Hi Dr. H. If you wanted additional information on female sex offenders I just completed a paper for a grad class on the topic and it discusses several recent journal articles (with citations), just let me know. Dr. Donna Vandiver who is now at Sam Houston State University has published several recent articles on the subject that discuss known tendencies, behaviors, etc. As you allude to--it is a relatively unknown topic.

11:53 AM, January 11, 2008  
Blogger goesh said...

There is plenty of ignorance to go around out there. I once had a woman tell me that if a man couldn't get sex from a woman, he would get it from a female child. She was a licensed, clinical Social Worker.

1:03 PM, January 11, 2008  
Blogger Serket said...

I'm surprised this would be an issue at a Mormon Church since they tend to be really conservative, but it makes sense if some high-profile cases where a male teacher, teaching alone, sexually abused a child in the Sunday School class.

Ramsay-Klawsnik (1990) found that adult females were abusers of males 37% of the time and female adolescents 19% of the time. Both of these rates are higher than the same study reported for adult and teen male abusers.

This part doesn't compute with me, if less than half are women, doesn't that mean more than half are men?

1:05 PM, January 11, 2008  
Blogger Unknown said...

bobh --

And the guy who satisfies the randy fifteen year old girl who goes over to his house repeatedly isn't doing any harm? Keeping in mind that in most cases the young girl contacted via the internet goes and meets the object of her desires, he doesn't come to her.

Same or different? You tell me and explain why.

1:53 PM, January 11, 2008  
Blogger Derek said...

I've worked in nurseries and Sunday school rooms. I've changed diapers and wiped smelly bums. No one ever looked askance at me, but I often received thanks for being willing.

I think that in any room of more than one child, there should be two adults. It's not about protecting the children from the adults. It's about protecting the children from themselves. Four eyes (glasses not included) are better than two.

2:09 PM, January 11, 2008  
Blogger BobH said...

To oligonicella:

1. Fifteen year old girls get pregnant, fifteen year old boys don't. I'm a big fan of a double standard in paternity fraud cases.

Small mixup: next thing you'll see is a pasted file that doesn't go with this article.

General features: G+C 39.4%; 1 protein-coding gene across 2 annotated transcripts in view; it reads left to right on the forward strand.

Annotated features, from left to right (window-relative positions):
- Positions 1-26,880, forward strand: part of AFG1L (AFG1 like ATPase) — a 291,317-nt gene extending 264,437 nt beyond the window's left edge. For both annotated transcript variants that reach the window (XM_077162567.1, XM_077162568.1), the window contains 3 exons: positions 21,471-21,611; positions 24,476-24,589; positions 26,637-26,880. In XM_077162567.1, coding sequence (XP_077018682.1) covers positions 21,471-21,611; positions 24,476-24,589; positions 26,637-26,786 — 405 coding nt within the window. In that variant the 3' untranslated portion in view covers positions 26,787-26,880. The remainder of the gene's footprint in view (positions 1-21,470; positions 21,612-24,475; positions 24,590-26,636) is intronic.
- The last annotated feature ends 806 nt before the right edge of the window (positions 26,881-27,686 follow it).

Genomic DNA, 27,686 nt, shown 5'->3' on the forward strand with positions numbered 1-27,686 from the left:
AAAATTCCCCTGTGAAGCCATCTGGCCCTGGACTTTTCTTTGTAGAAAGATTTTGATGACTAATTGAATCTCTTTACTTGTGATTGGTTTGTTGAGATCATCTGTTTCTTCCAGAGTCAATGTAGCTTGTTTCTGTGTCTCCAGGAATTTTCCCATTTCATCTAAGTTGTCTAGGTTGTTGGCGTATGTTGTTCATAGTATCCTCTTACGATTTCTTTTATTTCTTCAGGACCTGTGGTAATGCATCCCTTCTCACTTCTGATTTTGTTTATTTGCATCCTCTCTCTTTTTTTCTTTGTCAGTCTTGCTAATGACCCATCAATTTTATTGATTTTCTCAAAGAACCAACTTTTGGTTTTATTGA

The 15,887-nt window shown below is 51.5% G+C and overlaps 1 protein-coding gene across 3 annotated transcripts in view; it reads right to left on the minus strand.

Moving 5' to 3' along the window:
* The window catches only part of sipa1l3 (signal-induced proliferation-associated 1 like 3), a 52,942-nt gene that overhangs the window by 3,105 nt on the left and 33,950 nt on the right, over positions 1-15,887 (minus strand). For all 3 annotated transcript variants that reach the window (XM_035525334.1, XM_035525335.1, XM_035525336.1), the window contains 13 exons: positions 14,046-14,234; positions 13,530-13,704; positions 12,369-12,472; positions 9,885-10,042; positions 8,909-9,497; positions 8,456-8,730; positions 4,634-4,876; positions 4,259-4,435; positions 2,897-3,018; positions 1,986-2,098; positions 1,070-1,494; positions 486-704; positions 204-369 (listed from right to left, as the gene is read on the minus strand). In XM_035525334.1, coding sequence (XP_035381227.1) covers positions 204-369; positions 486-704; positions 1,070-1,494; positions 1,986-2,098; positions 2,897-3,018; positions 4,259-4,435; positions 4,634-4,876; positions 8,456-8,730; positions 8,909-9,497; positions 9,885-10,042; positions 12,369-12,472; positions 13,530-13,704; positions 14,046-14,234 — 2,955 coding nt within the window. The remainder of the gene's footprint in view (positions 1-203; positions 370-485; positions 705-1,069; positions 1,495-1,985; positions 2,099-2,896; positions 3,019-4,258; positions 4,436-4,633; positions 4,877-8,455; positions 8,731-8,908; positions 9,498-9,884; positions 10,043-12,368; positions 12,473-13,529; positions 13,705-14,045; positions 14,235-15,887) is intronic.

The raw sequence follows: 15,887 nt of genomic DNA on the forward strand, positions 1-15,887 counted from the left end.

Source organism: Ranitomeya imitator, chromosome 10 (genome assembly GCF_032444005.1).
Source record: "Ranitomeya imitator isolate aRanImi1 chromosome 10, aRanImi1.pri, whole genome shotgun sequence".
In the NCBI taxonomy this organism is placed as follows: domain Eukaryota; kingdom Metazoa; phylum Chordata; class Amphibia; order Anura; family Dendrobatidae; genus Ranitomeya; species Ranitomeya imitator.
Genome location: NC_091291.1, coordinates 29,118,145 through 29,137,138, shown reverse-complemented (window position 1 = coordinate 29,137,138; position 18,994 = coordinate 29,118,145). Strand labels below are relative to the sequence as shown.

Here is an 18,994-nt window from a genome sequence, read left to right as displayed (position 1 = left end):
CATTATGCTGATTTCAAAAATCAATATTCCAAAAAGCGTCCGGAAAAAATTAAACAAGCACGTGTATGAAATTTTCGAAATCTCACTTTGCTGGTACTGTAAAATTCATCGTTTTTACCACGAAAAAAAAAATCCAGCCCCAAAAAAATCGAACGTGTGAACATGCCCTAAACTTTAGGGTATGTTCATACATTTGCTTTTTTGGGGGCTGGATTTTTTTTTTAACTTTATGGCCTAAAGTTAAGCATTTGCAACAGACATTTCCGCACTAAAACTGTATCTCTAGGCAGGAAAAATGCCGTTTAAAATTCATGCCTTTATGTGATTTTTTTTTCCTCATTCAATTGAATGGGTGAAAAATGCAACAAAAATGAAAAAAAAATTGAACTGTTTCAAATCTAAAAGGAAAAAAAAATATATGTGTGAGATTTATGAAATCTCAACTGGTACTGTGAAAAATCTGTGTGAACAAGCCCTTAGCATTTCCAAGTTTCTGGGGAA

2. To what extent is any psychological trauma to the minor the result of the relationship itself and to what extent is it the result of an overly hysterical societal reaction to that relationship?

3. In retrospect, Helen is talking about minors much younger than teenagers. But Jeff brought up the subject and I took the bait.

3:49 PM, January 11, 2008  
Blogger BobH said...

Let me add something to 1. above. I find myself increasingly annoyed with "prostitots". (The word was invented about 5 years ago, for Jamie Lynn Spears, who is now 16 and pregnant.) These are girls who are using visual and behavioral cues to make offers that they're much too young to make good on. If the entire premise of statuatory rape is that the minor is too young (i.e., too stupid) to have sex, then maybe it's time that society, particularly their parents, called these girls idiots right to their faces.

Fat Chance! We wouldn't want to injure the poor little dears' psyches.

4:06 PM, January 11, 2008  
Blogger Unknown said...

bobh --

Girls get pregnant, so do adult women. And the boys pay the bill, even in adolescent fatherhood.

That's a push.

I'm no fan of double standards, period. Can't have it both ways; if the girls are too young and stupid, so are the boys, just for different reasons.

5:11 PM, January 11, 2008  
Blogger Unknown said...

It's the Catch-22 that gets me. If we faunch in horror every time the guys come anywhere near the kids, we should not complain that the guys don't do any fostering type stuff.

5:46 PM, January 11, 2008  
Blogger BobH said...

To oligonicella:

"And the boys pay the bill, even in adolescent fatherhood."

That's only because Amerika is a feminazi police state with women who are just prostitutes trying to be expensive prostitutes. It's just a "societal reaction" (i.e., law) which can be changed.

6:15 PM, January 11, 2008  
Blogger NDC said...

Dr. Helen, something struck me in your column when you mentioned a Jr. High teachers from your school who was notorious for sleeping with the male students.

Was there proof this was occurring? How did she keep her job?

I have an easier time imagining that adults were amused by rumors about the possibility of such behavior than that they would really laugh off a serial molester, male or female.

I'm sure you were a very intelligent middle schooler but is it possible you're remember middle school social rumors as fact? It just really shocks me that a teacher's having sex with students would be well known and continue to go on.

6:35 PM, January 11, 2008  
Blogger Helen said...